An API (Application Programming Interface) is a set of functions that allows applications to access data and interact with external software components, operating systems, or microservices. To simplify, an API delivers a user response to a system and sends the system’s response back to a user. It can be used to get access to data from third parties.
Here is a real-life API example. You may be familiar with the process of searching flights online, you have a variety of options to choose from, including different cities, departure and return dates, and more. Let us imagine that you’re booking you are flight on an airline website. You choose a departure city and date, a return city and date, cabin class, as well as other variables. In order to book your flight, you interact with the airline’s website to access their database and see if any seats are available on those dates and what the costs might be.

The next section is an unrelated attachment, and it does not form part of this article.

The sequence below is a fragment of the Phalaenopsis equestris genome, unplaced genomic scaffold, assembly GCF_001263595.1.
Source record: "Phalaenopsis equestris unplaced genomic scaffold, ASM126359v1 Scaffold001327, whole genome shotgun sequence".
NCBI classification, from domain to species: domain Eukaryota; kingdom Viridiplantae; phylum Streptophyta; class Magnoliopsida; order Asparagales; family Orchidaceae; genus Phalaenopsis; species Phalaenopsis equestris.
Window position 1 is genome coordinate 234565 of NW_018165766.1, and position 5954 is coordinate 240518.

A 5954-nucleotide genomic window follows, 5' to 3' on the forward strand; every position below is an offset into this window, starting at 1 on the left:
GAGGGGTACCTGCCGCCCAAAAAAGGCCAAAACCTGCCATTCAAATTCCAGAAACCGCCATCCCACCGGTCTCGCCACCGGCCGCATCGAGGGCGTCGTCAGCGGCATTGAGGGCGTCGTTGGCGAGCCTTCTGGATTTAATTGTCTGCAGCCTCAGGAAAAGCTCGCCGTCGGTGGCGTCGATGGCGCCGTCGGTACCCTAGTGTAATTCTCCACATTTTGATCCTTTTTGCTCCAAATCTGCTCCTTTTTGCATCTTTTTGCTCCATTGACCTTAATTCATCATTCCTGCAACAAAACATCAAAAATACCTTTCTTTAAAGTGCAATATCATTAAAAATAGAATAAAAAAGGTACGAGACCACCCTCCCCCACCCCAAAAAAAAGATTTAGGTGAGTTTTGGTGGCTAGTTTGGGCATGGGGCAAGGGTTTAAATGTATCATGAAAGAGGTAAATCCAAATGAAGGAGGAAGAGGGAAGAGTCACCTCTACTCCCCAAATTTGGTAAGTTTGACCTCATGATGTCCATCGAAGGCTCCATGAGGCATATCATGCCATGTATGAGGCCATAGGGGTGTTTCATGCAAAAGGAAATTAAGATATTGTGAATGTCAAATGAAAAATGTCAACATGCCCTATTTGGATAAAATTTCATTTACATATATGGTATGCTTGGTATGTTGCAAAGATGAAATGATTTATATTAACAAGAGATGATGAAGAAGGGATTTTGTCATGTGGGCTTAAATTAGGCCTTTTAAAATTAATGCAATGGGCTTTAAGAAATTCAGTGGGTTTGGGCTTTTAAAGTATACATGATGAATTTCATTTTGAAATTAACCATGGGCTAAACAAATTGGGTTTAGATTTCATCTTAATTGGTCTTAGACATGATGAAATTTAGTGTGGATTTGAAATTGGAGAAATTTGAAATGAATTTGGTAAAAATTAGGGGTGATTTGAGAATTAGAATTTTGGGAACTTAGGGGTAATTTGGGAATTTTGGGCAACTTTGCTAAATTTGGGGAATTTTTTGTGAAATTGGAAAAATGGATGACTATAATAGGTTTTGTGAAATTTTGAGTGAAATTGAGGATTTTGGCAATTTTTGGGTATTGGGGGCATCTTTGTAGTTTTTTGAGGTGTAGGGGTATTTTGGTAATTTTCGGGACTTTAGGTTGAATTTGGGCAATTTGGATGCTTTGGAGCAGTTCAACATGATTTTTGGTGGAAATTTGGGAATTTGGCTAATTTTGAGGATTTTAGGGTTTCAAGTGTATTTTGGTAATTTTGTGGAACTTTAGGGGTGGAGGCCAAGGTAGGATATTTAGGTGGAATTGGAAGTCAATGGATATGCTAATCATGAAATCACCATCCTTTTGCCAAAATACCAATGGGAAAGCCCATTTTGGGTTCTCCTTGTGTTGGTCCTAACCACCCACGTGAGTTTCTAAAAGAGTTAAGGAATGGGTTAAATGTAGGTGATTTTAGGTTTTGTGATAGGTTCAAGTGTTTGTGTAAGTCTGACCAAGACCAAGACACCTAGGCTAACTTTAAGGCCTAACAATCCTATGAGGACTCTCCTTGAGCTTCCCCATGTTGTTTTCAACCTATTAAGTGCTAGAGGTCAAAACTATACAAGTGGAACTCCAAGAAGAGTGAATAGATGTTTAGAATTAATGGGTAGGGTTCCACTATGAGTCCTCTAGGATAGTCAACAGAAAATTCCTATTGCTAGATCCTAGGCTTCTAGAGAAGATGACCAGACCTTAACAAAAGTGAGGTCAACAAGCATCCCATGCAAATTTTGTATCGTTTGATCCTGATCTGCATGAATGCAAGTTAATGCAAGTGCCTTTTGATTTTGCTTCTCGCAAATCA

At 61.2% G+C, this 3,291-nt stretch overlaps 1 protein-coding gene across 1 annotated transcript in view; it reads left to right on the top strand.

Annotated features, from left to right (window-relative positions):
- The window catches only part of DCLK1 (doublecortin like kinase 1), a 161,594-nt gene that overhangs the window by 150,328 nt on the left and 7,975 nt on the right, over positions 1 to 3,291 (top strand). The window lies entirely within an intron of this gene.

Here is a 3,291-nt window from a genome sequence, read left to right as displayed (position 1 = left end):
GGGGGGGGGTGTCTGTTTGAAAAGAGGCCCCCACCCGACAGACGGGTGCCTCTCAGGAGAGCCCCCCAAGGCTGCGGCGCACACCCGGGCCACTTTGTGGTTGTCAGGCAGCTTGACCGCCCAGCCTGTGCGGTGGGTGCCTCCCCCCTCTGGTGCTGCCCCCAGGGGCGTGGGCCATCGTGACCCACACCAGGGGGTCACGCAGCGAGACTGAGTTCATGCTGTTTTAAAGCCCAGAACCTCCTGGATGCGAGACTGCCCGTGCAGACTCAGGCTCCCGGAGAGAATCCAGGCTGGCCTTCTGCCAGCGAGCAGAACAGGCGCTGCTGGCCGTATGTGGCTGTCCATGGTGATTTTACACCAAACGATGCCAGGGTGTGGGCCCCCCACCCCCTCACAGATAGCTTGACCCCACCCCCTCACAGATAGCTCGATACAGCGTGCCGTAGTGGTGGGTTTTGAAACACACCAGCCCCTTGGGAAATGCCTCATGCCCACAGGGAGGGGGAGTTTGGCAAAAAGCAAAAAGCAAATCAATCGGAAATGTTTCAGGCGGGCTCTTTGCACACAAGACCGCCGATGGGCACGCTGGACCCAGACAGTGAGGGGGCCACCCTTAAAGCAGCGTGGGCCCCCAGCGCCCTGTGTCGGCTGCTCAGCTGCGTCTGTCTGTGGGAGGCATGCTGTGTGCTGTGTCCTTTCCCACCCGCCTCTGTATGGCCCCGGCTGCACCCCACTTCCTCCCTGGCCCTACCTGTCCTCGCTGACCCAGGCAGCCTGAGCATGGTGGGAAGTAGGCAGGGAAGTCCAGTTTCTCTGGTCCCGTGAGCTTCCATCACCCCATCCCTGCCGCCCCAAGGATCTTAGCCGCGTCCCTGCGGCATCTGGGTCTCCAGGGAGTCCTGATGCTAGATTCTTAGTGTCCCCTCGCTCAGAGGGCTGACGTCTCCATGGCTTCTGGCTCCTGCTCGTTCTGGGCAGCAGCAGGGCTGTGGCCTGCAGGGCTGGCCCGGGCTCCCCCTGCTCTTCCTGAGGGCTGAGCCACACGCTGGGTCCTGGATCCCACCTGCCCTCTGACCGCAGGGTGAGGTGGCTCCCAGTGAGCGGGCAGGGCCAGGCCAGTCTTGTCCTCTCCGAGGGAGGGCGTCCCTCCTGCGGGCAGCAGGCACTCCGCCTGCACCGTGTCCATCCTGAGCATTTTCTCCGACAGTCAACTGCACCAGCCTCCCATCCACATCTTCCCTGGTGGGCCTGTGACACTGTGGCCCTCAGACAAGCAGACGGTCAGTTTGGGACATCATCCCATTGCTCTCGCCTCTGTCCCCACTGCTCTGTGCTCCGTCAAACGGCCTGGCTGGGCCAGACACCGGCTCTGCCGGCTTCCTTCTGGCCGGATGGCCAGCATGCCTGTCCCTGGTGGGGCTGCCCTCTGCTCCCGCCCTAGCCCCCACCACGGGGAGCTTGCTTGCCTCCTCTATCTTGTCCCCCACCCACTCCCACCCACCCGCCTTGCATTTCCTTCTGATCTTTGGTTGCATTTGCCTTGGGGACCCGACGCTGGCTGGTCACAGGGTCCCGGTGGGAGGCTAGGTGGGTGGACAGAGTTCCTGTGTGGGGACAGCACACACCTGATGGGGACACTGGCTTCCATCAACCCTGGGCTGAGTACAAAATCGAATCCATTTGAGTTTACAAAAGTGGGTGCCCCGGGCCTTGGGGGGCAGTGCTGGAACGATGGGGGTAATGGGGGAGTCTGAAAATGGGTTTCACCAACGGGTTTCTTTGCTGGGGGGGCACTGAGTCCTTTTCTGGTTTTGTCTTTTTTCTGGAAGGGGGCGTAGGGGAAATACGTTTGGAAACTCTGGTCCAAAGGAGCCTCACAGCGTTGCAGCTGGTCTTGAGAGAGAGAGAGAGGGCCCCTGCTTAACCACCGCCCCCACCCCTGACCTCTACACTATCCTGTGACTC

If you are using an online travel service, The travel service, in this case, interacts with the
airline’s API. The API is the interface that can be asked by that online travel service to get information from the airline’s database to book seats, baggage options, etc. The API then takes the airline’s response to your request and delivers it right back to the online travel service, which then shows you the most updated, relevant information.